Passing of an Era Friday, Apr 17 2009 

This past Monday I opened my e-mail to receive several communications concerning the passing of Judith F. Krug on April 11, 2009 in Evanston, Illinois.  I had known that Judith had been ill for some time, but her death still came as a shock.

As some know, one of my personal passions is Intellectual Freedom. A society that observes Intellectual Freedom is one that “makes an equal commitment to the right of unrestricted access to information and ideas regardless of the communication medium used, the content of the work, and the viewpoints of both the author and receiver of the information.” Intellectual Freedom Manual, Sixth Edition 2002.

Judith Krug was an inspirational leader in the struggle to educate the public concerning the right to the free expression of ideas. Since 1967 she had directed the American Library Association’s Office for Intellectual Freedom. In this position she was the Association’s voice for Intellectual Freedom.

For over 40 years Judith was the individual that librarians and others looked to when censorship of library materials was an issue; when government sought to limit access to materials or ideas; or when you needed a sympathetic, understanding voice to hear what you were facing. She was strident in her efforts to oppose censorship and intellectual intolerance, whether it was local community efforts to remove material from school and public libraries,  the Communications Decency Act,  or Section 215 of the Patriot Act.

Judith dedicated her life to upholding First Amendment principles. As a First Amendment absolutist, she often drew criticism for her stands. Judith had an abiding faith in the ability of individuals to make personal decisions on what they should read or view and often argued that the government should not interfere in a citizen’s right to obtain and examine information.

I was privileged to observe Judith in action and to work with her as a member of the Intellectual Freedom Committee of the American Library Association and in other American Library Association activities.   She was always willing to go anywhere to any meeting. When I was teaching a graduate course in library administration at the University of Illinois, she came down to lead the class session on Intellectual Freedom.  This class session was the liveliest and most  informative session that semester.

In a lifetime you meet few people  of Judith’s caliber and dedication. I am one of the lucky ones to have been in her orbit. Her dedication, humor and unwavering intensity left a mark on me that will be there as long as I live.


Privacy Thursday, Jul 31 2008 

In today’s technological world where new information sharing devices and systems are developed on what seems like an hourly basis, the ability to keep ones personal information to oneself is becoming increasingly difficult. For some this is not a problem. For others, such as myself, it is of concern for I have lived long enough to see what serious harm can be done when personal information is used for misguided, immoral, unethical, or illegal purposes.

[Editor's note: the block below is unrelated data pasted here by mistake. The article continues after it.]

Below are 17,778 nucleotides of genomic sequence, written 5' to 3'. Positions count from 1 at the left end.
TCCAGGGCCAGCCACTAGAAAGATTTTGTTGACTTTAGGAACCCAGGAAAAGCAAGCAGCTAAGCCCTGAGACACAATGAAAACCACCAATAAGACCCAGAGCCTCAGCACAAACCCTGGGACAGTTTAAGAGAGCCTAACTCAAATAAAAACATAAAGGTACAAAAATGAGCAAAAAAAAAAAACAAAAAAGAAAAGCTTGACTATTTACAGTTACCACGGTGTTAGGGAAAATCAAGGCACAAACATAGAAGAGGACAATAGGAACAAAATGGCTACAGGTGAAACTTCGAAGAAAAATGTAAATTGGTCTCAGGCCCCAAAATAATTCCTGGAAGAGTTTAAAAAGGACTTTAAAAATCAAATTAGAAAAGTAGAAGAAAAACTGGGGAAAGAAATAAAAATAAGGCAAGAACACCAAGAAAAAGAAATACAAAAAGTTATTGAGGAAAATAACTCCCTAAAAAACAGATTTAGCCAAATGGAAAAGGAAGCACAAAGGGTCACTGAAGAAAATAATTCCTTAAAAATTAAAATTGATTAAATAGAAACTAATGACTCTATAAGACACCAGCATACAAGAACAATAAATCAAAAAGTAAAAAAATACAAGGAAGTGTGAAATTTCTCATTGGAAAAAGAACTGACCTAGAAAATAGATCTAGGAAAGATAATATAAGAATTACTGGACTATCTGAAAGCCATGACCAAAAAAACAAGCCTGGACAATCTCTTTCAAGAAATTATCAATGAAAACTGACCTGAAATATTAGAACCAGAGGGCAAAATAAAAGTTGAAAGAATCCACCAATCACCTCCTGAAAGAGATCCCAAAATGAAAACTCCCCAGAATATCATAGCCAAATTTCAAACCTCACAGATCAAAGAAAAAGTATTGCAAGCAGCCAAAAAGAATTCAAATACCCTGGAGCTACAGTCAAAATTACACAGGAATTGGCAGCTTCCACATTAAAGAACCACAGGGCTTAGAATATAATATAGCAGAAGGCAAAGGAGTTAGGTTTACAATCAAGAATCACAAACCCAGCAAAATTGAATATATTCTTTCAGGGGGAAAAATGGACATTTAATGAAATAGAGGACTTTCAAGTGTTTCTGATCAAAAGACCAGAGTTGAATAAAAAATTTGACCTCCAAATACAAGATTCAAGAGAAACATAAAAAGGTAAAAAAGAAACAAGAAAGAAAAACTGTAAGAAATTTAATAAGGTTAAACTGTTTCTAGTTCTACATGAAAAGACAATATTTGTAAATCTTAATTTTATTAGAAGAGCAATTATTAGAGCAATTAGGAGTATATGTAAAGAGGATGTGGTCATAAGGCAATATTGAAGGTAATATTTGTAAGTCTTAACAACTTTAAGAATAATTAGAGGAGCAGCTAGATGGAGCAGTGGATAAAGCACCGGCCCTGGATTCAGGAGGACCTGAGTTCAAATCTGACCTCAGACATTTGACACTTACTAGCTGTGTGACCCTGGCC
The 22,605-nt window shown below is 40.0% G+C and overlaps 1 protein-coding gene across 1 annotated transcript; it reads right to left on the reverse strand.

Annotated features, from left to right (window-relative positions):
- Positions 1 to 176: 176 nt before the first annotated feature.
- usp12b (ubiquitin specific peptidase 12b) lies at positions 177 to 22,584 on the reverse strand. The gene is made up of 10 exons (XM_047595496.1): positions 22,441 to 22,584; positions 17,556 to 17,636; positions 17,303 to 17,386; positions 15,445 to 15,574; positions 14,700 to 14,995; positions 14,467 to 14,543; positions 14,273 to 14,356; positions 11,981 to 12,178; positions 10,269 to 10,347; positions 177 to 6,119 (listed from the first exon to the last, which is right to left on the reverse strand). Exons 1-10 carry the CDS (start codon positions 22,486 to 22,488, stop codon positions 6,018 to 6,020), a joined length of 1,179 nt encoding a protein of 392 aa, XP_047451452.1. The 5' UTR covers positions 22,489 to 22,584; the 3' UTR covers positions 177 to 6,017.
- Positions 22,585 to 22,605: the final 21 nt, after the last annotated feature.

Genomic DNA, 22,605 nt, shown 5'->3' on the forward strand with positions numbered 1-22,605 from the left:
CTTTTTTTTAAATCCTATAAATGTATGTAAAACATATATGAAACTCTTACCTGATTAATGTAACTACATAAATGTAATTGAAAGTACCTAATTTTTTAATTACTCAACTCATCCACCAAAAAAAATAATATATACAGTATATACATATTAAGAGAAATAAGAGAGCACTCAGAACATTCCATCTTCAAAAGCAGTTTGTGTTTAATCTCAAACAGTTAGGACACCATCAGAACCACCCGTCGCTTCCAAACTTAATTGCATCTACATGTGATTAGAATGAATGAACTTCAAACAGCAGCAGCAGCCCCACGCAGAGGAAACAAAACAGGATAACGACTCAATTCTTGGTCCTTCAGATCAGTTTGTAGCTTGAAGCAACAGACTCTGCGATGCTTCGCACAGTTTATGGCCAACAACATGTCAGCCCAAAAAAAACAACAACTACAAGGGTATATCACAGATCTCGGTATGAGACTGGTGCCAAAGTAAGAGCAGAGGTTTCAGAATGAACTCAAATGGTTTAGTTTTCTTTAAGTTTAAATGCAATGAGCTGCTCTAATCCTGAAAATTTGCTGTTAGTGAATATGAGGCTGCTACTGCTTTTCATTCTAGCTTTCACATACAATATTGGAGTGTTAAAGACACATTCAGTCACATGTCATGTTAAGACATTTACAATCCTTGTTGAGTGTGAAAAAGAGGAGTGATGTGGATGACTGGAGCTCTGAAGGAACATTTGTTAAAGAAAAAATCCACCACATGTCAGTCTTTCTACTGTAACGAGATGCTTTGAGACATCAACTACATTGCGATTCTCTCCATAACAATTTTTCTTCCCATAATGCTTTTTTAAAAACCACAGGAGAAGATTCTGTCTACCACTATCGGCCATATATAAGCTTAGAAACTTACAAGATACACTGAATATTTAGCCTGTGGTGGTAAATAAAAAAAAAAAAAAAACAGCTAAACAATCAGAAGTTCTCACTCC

What is privacy? and Why do many individuals place such a high value on maintaining personal privacy? Roger Cook an Australian who has studied in this area for many years states that,” Privacy is the interest that individuals have in sustaining a ‘personal space’, free from interference by other people and organizations”. This is as good a definition as any.

As each of us is a member of society our desire for ‘personal space’ must be balanced by the society’s need for personal information in order complete the transactions needed for the society to exist. Taxes must be paid, living places acquired and maintained, health and welfare information gathered, essential functions of commerce provided for and so on. Each of these requires that we as individuals give personal information of one type or another to other organizations in order to function as members of our society.

Libraries are in the forefront of any discussion of privacy as they have historically protected the right of individual users to maintain privacy in what they read, view, or see in the Library setting. Library records in most states are protected by confidentiality statutes that require that a court order be obtained before the library divulges information concerning the individual’s use of the library.

Recently in my role as a member of the Board of Directors of the Intellectual Freedom Round Table of the American Library Association, I have been involved in an effort to begin a National Conversation on Privacy. As an initial step, small discussion groups have been held in all areas of our country to gather information from citizens on what privacy concerns they have. Information from these meetings is being evaluated and work is progressing towards the development of a format for this National Conversation.

Some of the questions asked in these small discussion groups are ones that all of us need to think about as we look at how our society influences our ability to maintain our ‘personal space’ in our daily interactions. Think about the following:

1. What is important to you personally about privacy?

2. What information about yourself are you comfortable in giving out?

3. How do you feel about privacy? What concerns do you have about privacy?

4. What types of information could hurt a person if made public?

5. What information about others do you feel you need to know?

6. What trade-offs or compromises would you be willing to make with your privacy?

Think about these questions and how you would address each one. Discuss this with your family and friends. I will keep readers informed as to the progress of the National Conversation on Privacy.

So long for now!